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Northern hemisphere nations need to catch up quickly, says Johnson

The standard of Test rugby in the southern hemisphere exceeds that of the Six Nations tournament, according to English coach Martin Johnson.His verdict comes in the aftermath of last weekend’s Tests in New Zealand, Australia and South Africa.On Saturday, the All Blacks beat Ireland 66-28 at New Plymouth. The Wallabies accounted for England 27-17 in Perth. Then, in Cape Town, the world champion Springboks beat the reigning Six Nation title-holders France 42-17.”There is a step up in intensity and quality from what we played in the Six Nations, frankly,” he said. ”You saw what the other two teams did in the southern hemisphere [at the weekend]. The way the game is being played here is a little bit different. And we have to get with it pretty quick.”Johnson’s anger after his side lost to the Wallabies in every facet of the game bar the scrum had subsided yesterday when he named his England A team for tonight’s game against the Australian Barbarians at Bluetongue Stadium in Gosford.Two reserves from the English side beaten by Australia were named – James Haskell at No.8 and centre Mathew Tait on the bench. Earning first tour starts were winger David Strettle, centre Dominic Waldouck, props Jon Golding and Paul Doran-Jones and No.7 Steffon Armitage.Johnson was not searching for excuses for Saturday’s loss and continued praising the Wallabies ahead of Saturday night’s Test at ANZ Stadium. But as he set out to rectify his side’s failings in kick-chase, running lines, defence and positional play, he conceded last weekend’s Tests in South Africa, New Zealand and Australia were a wake-up call for northern hemisphere teams preparing for the World Cup in New Zealand .”The fatigue of a game like that, the pressure … is from doing it at that level,” he said. ”You have to go through it. For some it was their first big start in the southern hemisphere.”Johnson, under huge pressure to bag a win here, also dismissed suggestions that end-of-season fatigue may have played a role in England, Ireland and France being well beaten.”We have to stop making excuses there. The guys have been pretty fresh,” he said. ”[With] the tempo of the game, at times … we struggled to stop that ball coming out either offloaded or [through] quick re-cycling. That makes it tough. We have to get better there.”The weight of the tackling is probably that little more intense and you have to adapt to it.”However, as much as Johnson admires the Wallabies backs, the team’s defence and loose play, he does not believe they can turn around their front-row failings in a week.”It’s probably limited in what any team could do this week after a pretty tough Test,” he said.Meanwhile, England winger Mark Cueto was yesterday cleared of a dangerous tackle charge at a judicial hearing. Cueto was cited over a first-half incident involving Australian centre Berrick Barnes early in Saturday’s Test, but was cleared by New Zealand judicial officer Peter Hobbs.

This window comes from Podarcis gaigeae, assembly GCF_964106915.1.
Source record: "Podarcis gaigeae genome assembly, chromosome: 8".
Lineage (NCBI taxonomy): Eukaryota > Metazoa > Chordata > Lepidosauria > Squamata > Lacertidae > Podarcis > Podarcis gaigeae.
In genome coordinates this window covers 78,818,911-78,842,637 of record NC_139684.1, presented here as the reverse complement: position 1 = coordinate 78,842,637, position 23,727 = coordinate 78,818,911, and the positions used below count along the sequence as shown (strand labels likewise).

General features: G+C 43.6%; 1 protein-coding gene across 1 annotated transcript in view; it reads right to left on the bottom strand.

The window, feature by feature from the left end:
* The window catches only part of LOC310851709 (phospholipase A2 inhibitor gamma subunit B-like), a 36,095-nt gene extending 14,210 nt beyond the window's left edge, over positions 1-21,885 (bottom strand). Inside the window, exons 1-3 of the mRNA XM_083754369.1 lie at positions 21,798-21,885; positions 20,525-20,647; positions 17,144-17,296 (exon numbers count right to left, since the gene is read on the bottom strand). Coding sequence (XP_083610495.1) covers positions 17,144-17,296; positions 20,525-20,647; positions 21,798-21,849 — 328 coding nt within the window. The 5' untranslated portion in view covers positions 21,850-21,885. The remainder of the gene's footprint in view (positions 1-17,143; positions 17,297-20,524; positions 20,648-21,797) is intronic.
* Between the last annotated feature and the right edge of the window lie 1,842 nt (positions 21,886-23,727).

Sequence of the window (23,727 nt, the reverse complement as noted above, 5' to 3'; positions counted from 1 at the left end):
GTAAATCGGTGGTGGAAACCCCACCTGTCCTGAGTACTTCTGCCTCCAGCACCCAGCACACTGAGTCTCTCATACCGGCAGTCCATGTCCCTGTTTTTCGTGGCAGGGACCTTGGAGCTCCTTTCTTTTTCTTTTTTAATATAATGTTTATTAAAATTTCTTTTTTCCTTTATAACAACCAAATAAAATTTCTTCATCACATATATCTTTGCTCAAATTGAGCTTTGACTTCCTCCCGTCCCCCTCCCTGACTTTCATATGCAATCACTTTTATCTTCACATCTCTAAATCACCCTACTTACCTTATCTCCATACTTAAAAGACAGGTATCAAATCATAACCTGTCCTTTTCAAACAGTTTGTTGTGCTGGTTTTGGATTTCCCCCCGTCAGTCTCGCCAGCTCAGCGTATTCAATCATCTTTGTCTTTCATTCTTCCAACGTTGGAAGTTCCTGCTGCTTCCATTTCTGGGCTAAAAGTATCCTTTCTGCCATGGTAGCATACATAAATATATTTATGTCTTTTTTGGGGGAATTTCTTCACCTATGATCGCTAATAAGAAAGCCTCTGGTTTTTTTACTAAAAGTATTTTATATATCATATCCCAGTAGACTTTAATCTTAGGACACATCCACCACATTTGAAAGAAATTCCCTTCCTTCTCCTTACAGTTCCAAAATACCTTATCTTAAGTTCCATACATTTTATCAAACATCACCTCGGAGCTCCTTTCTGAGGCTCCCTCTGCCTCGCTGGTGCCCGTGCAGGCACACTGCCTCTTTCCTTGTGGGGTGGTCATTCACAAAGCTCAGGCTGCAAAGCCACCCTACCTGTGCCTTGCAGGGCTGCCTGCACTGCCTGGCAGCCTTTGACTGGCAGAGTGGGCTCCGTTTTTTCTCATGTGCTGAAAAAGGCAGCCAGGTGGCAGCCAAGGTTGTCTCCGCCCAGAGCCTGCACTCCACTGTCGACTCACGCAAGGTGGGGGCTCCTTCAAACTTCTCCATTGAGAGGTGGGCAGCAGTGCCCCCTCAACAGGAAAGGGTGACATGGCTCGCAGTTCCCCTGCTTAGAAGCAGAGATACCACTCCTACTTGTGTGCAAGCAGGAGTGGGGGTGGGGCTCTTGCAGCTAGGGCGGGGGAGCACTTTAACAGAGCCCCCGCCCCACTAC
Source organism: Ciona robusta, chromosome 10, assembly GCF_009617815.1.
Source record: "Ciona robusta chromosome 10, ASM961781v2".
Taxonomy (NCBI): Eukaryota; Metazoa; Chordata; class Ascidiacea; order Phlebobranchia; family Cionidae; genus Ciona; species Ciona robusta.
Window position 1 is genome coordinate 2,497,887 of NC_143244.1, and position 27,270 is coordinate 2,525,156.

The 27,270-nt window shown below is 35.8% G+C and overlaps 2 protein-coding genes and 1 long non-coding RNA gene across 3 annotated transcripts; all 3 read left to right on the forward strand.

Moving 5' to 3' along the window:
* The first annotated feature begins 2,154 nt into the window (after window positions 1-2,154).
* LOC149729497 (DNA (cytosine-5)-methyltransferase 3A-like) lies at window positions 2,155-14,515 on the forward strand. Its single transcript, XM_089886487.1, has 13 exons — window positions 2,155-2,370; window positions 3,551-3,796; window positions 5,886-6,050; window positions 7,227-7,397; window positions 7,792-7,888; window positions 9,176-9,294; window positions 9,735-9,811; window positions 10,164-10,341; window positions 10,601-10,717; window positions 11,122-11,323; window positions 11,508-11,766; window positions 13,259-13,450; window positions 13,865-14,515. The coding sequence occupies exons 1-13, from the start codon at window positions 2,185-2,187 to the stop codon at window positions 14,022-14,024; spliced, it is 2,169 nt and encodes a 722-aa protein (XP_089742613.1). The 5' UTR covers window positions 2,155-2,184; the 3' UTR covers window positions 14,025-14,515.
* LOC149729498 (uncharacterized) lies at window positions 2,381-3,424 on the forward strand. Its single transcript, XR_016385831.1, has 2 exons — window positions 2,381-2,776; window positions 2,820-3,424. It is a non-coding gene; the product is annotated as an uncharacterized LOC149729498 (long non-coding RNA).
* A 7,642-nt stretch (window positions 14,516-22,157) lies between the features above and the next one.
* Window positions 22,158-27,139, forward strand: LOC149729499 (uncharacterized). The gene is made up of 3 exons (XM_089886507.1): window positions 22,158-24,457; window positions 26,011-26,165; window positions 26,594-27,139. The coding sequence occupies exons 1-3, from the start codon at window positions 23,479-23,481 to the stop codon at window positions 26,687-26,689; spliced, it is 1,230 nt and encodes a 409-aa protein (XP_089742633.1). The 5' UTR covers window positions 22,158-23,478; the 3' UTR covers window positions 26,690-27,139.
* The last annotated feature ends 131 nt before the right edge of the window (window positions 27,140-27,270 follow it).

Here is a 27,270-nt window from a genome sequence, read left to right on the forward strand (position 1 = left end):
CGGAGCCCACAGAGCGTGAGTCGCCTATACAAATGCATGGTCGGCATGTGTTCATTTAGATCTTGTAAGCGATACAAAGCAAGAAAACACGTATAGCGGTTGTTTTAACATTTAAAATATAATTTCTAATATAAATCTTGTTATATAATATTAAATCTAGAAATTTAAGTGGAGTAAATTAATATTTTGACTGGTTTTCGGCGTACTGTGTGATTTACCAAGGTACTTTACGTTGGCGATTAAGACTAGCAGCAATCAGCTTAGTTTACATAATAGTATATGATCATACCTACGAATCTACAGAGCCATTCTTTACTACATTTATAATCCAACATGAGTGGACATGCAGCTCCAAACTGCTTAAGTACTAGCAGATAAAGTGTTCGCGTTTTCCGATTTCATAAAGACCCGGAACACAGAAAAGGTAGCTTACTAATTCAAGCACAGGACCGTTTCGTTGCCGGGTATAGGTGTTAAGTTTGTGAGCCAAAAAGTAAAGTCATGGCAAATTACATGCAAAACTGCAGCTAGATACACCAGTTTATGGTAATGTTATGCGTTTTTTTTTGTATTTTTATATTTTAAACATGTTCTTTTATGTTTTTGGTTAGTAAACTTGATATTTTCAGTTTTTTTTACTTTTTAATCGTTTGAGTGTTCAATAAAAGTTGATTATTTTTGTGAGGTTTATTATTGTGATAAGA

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UK flags Afghanistan retreat and troop cuts

LONDON: The terrorist threat to Britain from Afghanistan has declined, British Prime Minister David Cameron said, as he promised to withdraw British troops from the country as soon as possible.Mr Cameron made the statement about the al-Qaeda threat as Liam Fox, the Defence Secretary, warned that the armed forces face cuts that will be ”ruthless and without sentiment”.Speaking in the House of Commons, Mr Cameron said the government remained committed to the Afghan mission, but insisted British troops would not stay ”a day longer than is necessary”.Ministers are keen to highlight what they say is the progress being made by the Afghan mission, to present any withdrawal of British troops as a sign of success, not failure.In 2008, former prime minister Gordon Brown told MPs that three-quarters of all terrorist plots being monitored in the UK had a connection to the Afghan-Pakistan border area.On Monday, Mr Cameron said: ”Today, I am advised that the threat from al-Qaeda from Afghanistan and Pakistan has reduced.” Downing Street gave no more detail about the reduced threat, but Mr Cameron’s spokesman said the reduction was ”significant”.The Prime Minister also confirmed that he was following a timetable set down by United States President, Barack Obama, which could see NATO troop numbers in Afghanistan reduced as soon as July 2011.Britain has 10,000 troops in Afghanistan.”I want to bring them home the moment it is safe to do so,” Mr Cameron said.A total of 295 British service personnel have died in Afghanistan since 2001.”We must be ready for further casualties over the summer months,” Mr Cameron said.In his first major speech as Defence Secretary, Dr Fox said the Ministry of Defence needed ”a step change not minor tinkering” after a decade of overspending on equipment.It is expected that the army and Royal Air Force will bear the brunt of personnel cuts.Addressing the Royal United Services Institute, Dr Fox said: ”We must act ruthlessly and without sentiment. It is inevitable that there will be the perception of winners and losers as we go through this process.”Telegraph, London
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Folau part of Johns’ black list in racism row